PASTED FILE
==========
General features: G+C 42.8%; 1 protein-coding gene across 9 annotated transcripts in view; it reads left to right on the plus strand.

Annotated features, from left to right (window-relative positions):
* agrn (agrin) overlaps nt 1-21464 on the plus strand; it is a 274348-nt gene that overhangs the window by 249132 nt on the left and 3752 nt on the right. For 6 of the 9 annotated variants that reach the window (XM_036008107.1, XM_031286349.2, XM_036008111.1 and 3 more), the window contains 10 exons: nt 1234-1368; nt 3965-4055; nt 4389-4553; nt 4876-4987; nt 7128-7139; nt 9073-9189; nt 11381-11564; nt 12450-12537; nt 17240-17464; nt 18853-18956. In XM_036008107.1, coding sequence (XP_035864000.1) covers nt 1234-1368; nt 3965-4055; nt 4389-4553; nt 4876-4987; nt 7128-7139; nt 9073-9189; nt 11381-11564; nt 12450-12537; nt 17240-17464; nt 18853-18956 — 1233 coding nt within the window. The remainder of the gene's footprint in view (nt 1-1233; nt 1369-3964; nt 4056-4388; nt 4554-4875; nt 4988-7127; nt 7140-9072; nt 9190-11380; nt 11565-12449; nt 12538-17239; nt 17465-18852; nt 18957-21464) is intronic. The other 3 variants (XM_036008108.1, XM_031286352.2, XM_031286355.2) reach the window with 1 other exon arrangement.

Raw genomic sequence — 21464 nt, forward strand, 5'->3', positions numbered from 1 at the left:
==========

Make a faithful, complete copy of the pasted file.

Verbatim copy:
General features: G+C 42.8%; 1 protein-coding gene across 9 annotated transcripts in view; it reads left to right on the plus strand.

Annotated features, from left to right (window-relative positions):
* agrn (agrin) overlaps nt 1-21464 on the plus strand; it is a 274348-nt gene that overhangs the window by 249132 nt on the left and 3752 nt on the right. For 6 of the 9 annotated variants that reach the window (XM_036008107.1, XM_031286349.2, XM_036008111.1 and 3 more), the window contains 10 exons: nt 1234-1368; nt 3965-4055; nt 4389-4553; nt 4876-4987; nt 7128-7139; nt 9073-9189; nt 11381-11564; nt 12450-12537; nt 17240-17464; nt 18853-18956. In XM_036008107.1, coding sequence (XP_035864000.1) covers nt 1234-1368; nt 3965-4055; nt 4389-4553; nt 4876-4987; nt 7128-7139; nt 9073-9189; nt 11381-11564; nt 12450-12537; nt 17240-17464; nt 18853-18956 — 1233 coding nt within the window. The remainder of the gene's footprint in view (nt 1-1233; nt 1369-3964; nt 4056-4388; nt 4554-4875; nt 4988-7127; nt 7140-9072; nt 9190-11380; nt 11565-12449; nt 12538-17239; nt 17465-18852; nt 18957-21464) is intronic. The other 3 variants (XM_036008108.1, XM_031286352.2, XM_031286355.2) reach the window with 1 other exon arrangement.

Raw genomic sequence — 21464 nt, forward strand, 5'->3', positions numbered from 1 at the left: